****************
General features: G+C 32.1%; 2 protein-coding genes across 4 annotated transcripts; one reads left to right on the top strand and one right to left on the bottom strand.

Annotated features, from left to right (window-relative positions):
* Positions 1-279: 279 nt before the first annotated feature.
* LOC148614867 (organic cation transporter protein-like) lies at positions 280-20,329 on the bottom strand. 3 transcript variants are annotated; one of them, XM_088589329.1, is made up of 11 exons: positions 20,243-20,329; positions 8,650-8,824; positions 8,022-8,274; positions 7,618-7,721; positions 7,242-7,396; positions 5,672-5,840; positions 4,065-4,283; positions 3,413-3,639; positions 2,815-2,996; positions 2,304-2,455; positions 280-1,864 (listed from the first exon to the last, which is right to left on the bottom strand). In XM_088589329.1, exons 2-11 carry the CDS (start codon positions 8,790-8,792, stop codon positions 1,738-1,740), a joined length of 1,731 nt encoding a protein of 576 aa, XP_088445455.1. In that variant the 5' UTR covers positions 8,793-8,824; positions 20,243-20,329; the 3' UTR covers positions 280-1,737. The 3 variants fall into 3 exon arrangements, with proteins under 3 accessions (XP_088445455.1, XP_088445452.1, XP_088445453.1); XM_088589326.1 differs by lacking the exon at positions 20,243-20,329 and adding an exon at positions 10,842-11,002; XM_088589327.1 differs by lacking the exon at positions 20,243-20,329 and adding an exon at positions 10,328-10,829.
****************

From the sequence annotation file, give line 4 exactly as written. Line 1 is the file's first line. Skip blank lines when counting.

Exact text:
* LOC148614867 (organic cation transporter protein-like) lies at positions 280-20,329 on the bottom strand. 3 transcript variants are annotated; one of them, XM_088589329.1, is made up of 11 exons: positions 20,243-20,329; positions 8,650-8,824; positions 8,022-8,274; positions 7,618-7,721; positions 7,242-7,396; positions 5,672-5,840; positions 4,065-4,283; positions 3,413-3,639; positions 2,815-2,996; positions 2,304-2,455; positions 280-1,864 (listed from the first exon to the last, which is right to left on the bottom strand). In XM_088589329.1, exons 2-11 carry the CDS (start codon positions 8,790-8,792, stop codon positions 1,738-1,740), a joined length of 1,731 nt encoding a protein of 576 aa, XP_088445455.1. In that variant the 5' UTR covers positions 8,793-8,824; positions 20,243-20,329; the 3' UTR covers positions 280-1,737. The 3 variants fall into 3 exon arrangements, with proteins under 3 accessions (XP_088445455.1, XP_088445452.1, XP_088445453.1); XM_088589326.1 differs by lacking the exon at positions 20,243-20,329 and adding an exon at positions 10,842-11,002; XM_088589327.1 differs by lacking the exon at positions 20,243-20,329 and adding an exon at positions 10,328-10,829.